Swahili is an indigenous language said to have originated from the coast of Tanzania and Kenya. In 2010 the promulgated new constitution Section 7 declares Kiswahili both a national and official languages.
However I consider Swahili as unpopular language today due to the fact that many don’t love or esteem it. In Kenya people can easily notice any grammatical errors in your English and be quick to lecture you but not in your Swahili; wether in writing or speaking. Thus much attention has been given to a foreign language than the native one.
Well, as social scientists we regard language as important component of culture. Personally I have observed how people are poor in languages; and the most interesting thing is that a good number of them cannot speak either a good Swahili or English.
At this juncture let me give you three reasons why you need to learn and also teach the young ones how to speak and write the correct Swahili language.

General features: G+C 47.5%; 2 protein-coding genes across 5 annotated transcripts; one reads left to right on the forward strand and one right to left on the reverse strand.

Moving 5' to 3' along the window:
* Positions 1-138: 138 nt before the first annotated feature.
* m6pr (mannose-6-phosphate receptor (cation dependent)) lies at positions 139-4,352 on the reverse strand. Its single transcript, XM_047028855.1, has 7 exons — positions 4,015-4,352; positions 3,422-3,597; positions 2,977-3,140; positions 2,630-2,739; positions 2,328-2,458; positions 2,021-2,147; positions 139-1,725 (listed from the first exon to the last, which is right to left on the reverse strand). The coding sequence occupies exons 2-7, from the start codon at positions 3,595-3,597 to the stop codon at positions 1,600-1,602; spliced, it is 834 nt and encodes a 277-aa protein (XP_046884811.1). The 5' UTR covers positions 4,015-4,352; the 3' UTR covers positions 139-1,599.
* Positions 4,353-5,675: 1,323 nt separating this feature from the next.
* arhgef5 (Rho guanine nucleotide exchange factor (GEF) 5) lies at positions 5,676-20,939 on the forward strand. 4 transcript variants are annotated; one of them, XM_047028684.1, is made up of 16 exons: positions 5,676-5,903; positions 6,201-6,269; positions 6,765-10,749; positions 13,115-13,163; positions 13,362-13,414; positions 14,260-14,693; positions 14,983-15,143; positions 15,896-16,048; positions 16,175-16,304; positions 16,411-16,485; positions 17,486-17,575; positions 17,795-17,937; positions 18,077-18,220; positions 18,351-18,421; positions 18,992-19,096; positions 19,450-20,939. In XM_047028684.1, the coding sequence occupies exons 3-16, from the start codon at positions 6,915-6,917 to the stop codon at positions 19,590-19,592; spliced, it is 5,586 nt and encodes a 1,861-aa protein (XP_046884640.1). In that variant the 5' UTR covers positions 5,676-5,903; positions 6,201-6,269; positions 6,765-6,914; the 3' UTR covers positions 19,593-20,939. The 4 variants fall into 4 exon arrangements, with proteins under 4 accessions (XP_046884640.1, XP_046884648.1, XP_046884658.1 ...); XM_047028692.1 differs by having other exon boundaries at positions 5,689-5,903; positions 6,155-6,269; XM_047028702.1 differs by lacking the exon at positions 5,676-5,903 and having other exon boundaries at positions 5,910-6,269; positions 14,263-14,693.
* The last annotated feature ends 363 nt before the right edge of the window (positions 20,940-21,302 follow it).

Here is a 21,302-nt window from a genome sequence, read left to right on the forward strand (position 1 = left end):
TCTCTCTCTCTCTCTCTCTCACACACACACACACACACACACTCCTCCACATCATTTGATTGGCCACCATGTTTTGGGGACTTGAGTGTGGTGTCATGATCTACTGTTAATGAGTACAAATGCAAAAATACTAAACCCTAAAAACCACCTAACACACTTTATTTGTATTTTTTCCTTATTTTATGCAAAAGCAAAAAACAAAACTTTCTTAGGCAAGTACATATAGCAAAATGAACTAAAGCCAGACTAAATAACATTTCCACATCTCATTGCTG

First, Language is not a genetic gift, it is a social gift. Speaking your mother tongue well makes you a member of your tribe but learning Swahili language is becoming a member of the Kenyan society. Avoiding war is easy if we are all unified in a language that we treasure and feel connected to.
Secondly, ideas require language. Give me a good musician and I will show you a great expert of a language. If you don’t have a wide knowledge of Swahili, then how are you going to compose a catchy poem or song?. How can you be a good orator when the rules of language are strange to you?. In other words being good in Swahili can help in you in creativity.This is one of the reasons the bongo musicians out shine Kenyans in the music industry.
Last, is that sociologically, language moulds an individual from infancy. The child comes to know most of the things of the world through language. Therefore teach your children the correct language of greetings and other necessary things. I feel embarrassed sometimes I meet children greeting me “mambo mjomba.” Then I ask myself is this the respectable way to great your elders?.
“Mambo” is not a greeting to the elders.
In conclusion the once celebrated Kiswahili orator and mentor Wallah Bin Wallah said “asiyejua ngeli hajui Kiswahili.” That means grammar is the essence of language; inasmuch as you break the grammar you don’t know the language. I love Swahili and hereby say